You’ve heard of writers’ block – a feeling of losing your muse that leaves you unable to come up with anything notable, original or even publishable.
Some suffering writers feel they’re at the end of a creative road with nowhere to turn.
So, how many leaders feel this too? “My people don’t get me. My message has flopped and my best intentions have been bounced back like a grumpy out-of-office reply.”
From where you’re sitting, all you see are frosty staff, uncommunicative teams and a general unwillingness across the office to accept your latest view on where to go next. It seems to be spiralling out of control.
Leading people takes effort, there’s no doubt about that. But it also requires a mindset comprising resilience, determination, positivity, growth, intrinsic motivation and more.
When writing on the subject, author Philip Pullman challenges this condition in an inspiring and refreshing way: “Writers’ block…a lot of howling nonsense would be avoided if, in every sentence containing the word WRITER, that word was taken out and the word PLUMBER substituted; and the result examined for the sense it makes. Do plumbers get plumbers’ block? What would you think of a plumber who used that as an excuse not to do any work that day?”
Now imagine you’re stuck in a leadership block.
Perhaps you’ve been caught on a bad day or your current form is a little below par and has caused you a degree of self-doubt. Negative self-talk can start to take hold and begin to frame your thoughts in a sour and destructive way. You start to question whether you’re up to the job and consider turning your back on the situation.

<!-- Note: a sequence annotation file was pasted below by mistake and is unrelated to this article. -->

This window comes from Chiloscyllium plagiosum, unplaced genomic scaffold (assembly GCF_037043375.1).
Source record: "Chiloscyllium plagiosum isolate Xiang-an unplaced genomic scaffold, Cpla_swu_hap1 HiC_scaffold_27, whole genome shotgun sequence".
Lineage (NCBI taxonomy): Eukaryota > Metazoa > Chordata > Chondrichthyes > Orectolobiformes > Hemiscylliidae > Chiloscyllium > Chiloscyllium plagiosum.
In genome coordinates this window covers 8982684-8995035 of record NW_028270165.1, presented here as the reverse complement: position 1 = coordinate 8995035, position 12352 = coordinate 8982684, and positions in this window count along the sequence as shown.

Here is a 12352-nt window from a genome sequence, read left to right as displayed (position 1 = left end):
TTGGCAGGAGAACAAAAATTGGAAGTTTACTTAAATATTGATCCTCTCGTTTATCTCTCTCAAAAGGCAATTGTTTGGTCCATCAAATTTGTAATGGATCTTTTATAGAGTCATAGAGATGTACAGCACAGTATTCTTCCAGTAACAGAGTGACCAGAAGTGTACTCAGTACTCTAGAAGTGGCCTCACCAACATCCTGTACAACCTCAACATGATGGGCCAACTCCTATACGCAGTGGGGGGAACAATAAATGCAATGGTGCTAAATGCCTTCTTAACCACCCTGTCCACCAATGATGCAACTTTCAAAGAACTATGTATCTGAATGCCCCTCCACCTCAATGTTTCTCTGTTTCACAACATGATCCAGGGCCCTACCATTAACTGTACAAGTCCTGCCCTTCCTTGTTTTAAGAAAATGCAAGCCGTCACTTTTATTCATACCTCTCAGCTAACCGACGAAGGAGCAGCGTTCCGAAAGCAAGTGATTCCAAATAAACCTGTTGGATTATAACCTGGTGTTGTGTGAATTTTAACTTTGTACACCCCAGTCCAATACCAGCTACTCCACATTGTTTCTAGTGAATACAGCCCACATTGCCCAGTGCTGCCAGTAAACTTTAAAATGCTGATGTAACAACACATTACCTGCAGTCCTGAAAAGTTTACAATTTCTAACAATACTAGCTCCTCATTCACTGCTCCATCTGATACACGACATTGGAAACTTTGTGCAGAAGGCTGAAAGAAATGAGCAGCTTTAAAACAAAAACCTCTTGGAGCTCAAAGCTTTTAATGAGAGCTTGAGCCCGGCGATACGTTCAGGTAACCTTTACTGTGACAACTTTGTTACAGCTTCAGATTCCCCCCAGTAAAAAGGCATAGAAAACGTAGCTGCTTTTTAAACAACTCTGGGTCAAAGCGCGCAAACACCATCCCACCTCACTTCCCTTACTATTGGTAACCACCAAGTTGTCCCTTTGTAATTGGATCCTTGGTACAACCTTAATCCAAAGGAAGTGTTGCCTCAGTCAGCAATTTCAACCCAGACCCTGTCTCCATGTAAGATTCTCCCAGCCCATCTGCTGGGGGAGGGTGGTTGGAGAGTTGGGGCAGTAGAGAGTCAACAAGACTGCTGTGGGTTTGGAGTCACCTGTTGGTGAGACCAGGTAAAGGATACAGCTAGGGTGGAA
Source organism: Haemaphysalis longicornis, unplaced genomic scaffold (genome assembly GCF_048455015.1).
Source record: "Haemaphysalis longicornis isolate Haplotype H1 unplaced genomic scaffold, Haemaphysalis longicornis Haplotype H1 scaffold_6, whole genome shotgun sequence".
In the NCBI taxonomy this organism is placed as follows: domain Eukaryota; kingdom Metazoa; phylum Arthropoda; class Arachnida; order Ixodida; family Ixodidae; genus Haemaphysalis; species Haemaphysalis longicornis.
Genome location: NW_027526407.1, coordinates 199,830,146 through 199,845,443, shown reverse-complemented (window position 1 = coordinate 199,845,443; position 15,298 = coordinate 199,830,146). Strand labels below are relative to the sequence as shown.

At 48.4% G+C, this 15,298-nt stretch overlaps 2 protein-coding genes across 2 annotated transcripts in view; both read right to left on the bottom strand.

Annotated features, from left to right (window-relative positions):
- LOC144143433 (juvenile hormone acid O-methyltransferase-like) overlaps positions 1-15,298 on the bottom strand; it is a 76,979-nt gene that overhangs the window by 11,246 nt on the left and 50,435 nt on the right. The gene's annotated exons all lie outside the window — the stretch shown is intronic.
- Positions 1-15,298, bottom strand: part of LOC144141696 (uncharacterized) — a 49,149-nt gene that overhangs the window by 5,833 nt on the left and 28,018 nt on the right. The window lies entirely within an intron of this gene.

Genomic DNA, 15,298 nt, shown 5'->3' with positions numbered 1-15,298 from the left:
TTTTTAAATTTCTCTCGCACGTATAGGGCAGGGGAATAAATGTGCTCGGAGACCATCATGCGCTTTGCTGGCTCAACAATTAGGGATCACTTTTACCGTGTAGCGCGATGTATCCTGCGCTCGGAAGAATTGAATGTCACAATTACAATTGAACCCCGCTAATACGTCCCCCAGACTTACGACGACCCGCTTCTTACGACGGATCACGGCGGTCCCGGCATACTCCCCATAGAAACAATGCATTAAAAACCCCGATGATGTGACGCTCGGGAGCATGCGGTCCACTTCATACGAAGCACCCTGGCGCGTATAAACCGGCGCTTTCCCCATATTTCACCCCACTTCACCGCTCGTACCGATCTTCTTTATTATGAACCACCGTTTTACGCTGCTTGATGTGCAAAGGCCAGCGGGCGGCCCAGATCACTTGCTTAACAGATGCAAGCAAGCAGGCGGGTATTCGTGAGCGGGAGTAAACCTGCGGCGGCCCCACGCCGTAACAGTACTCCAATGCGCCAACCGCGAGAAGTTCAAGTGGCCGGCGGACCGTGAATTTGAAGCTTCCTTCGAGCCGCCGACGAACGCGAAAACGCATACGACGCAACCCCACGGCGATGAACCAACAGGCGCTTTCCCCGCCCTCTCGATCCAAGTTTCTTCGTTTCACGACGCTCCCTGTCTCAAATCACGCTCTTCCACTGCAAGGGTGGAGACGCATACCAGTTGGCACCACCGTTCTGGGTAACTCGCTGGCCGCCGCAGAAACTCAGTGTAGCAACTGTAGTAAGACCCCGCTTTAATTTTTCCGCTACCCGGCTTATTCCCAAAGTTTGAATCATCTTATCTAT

Take spirit from the plumber, doing a job that needs to be done and avoiding it won’t solve the problem – indeed neglecting it will only escalate the issue.
Sharing a little Catseye wisdom is to acknowledge that everyone has been here at some point.
The realities of leadership mean we’re on a learning curve, continually adjusting, amending and improving our approach. The dynamic skills of leadership need to be practised daily and this routine will provide the muscle memory for all the (big and small) things you do with your people.
Try expanding your styles and approaches to managing a range of different people and situations. Plumbers will know instinctively why problems have occurred and how they can be fixed in the most appropriate way – but this is down to a solid foundation of hours and hours of experience with a head under a sink.
Sometimes you just have to roll up your sleeves and get stuck in – because the longer you leave it and wallow in your leaders’ block, the wetter everyone gets!
Philip Pullman says: “Writers’ block is a condition that affects amateurs and people who aren’t serious about writing.”